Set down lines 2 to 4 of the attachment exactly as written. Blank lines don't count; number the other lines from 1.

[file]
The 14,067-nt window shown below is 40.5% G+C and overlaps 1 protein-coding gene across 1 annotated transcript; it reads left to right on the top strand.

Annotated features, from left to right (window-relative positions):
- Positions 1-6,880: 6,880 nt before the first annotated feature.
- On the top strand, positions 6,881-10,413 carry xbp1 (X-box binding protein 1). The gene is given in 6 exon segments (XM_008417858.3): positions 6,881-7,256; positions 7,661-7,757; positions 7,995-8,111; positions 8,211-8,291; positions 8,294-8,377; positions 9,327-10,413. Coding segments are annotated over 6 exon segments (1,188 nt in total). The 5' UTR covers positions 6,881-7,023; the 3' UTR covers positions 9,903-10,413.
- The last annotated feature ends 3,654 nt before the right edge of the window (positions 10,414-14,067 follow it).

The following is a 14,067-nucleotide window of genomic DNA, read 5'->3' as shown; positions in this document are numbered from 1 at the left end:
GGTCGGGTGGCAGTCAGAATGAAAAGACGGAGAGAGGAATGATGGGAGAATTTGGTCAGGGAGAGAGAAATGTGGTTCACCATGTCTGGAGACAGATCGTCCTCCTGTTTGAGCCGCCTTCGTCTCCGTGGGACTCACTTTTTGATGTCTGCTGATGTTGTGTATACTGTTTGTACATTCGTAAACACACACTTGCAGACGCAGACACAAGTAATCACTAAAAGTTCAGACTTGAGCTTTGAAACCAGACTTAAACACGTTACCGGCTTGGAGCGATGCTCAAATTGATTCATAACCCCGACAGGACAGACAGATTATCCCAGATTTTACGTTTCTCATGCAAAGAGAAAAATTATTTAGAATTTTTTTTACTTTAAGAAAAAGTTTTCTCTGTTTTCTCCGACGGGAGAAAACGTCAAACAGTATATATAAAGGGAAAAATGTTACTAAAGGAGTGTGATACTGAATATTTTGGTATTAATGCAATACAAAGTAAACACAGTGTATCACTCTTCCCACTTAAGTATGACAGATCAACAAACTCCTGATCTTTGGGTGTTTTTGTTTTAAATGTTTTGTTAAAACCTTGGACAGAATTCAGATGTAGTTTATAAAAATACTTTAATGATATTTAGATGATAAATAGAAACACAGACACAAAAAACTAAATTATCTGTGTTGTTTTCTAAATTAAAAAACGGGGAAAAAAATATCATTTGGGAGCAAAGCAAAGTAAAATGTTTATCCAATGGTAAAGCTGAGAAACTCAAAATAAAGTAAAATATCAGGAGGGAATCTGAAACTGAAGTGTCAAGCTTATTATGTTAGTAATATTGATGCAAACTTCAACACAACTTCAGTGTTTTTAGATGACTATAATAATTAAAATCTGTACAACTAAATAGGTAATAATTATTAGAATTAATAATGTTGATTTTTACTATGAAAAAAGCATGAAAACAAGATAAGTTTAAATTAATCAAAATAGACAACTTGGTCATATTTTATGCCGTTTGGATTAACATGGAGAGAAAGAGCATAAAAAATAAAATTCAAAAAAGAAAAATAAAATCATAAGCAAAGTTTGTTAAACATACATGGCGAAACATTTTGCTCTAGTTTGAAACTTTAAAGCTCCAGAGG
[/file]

Annotated features, from left to right (window-relative positions):
- Positions 1-6,880: 6,880 nt before the first annotated feature.
- On the top strand, positions 6,881-10,413 carry xbp1 (X-box binding protein 1). The gene is given in 6 exon segments (XM_008417858.3): positions 6,881-7,256; positions 7,661-7,757; positions 7,995-8,111; positions 8,211-8,291; positions 8,294-8,377; positions 9,327-10,413. Coding segments are annotated over 6 exon segments (1,188 nt in total). The 5' UTR covers positions 6,881-7,023; the 3' UTR covers positions 9,903-10,413.